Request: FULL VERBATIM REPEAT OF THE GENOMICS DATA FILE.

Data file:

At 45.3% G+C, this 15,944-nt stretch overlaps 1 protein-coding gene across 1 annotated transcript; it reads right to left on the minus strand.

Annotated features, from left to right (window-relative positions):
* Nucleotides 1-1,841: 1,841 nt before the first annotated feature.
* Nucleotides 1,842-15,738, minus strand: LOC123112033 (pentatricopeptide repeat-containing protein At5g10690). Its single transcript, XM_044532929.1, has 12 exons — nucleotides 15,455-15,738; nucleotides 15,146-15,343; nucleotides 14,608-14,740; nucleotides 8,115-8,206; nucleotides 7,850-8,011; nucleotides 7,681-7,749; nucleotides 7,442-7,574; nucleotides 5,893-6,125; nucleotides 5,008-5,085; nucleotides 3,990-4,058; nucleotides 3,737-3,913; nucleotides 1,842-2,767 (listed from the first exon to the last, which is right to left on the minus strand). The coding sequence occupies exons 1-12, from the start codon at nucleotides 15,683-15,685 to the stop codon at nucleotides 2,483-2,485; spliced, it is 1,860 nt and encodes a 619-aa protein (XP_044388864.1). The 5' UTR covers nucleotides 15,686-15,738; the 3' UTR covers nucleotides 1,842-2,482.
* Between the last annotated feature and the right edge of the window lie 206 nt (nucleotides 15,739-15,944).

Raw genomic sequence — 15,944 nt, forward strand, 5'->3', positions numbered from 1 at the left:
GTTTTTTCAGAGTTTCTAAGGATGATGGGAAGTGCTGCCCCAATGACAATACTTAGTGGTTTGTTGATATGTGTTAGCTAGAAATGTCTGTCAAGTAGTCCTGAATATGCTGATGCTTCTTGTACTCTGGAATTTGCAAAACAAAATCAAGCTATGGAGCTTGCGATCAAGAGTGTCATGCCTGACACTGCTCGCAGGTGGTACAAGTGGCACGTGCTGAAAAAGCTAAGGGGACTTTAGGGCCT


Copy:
At 45.3% G+C, this 15,944-nt stretch overlaps 1 protein-coding gene across 1 annotated transcript; it reads right to left on the minus strand.

Annotated features, from left to right (window-relative positions):
* Nucleotides 1-1,841: 1,841 nt before the first annotated feature.
* Nucleotides 1,842-15,738, minus strand: LOC123112033 (pentatricopeptide repeat-containing protein At5g10690). Its single transcript, XM_044532929.1, has 12 exons — nucleotides 15,455-15,738; nucleotides 15,146-15,343; nucleotides 14,608-14,740; nucleotides 8,115-8,206; nucleotides 7,850-8,011; nucleotides 7,681-7,749; nucleotides 7,442-7,574; nucleotides 5,893-6,125; nucleotides 5,008-5,085; nucleotides 3,990-4,058; nucleotides 3,737-3,913; nucleotides 1,842-2,767 (listed from the first exon to the last, which is right to left on the minus strand). The coding sequence occupies exons 1-12, from the start codon at nucleotides 15,683-15,685 to the stop codon at nucleotides 2,483-2,485; spliced, it is 1,860 nt and encodes a 619-aa protein (XP_044388864.1). The 5' UTR covers nucleotides 15,686-15,738; the 3' UTR covers nucleotides 1,842-2,482.
* Between the last annotated feature and the right edge of the window lie 206 nt (nucleotides 15,739-15,944).

Raw genomic sequence — 15,944 nt, forward strand, 5'->3', positions numbered from 1 at the left:
GTTTTTTCAGAGTTTCTAAGGATGATGGGAAGTGCTGCCCCAATGACAATACTTAGTGGTTTGTTGATATGTGTTAGCTAGAAATGTCTGTCAAGTAGTCCTGAATATGCTGATGCTTCTTGTACTCTGGAATTTGCAAAACAAAATCAAGCTATGGAGCTTGCGATCAAGAGTGTCATGCCTGACACTGCTCGCAGGTGGTACAAGTGGCACGTGCTGAAAAAGCTAAGGGGACTTTAGGGCCT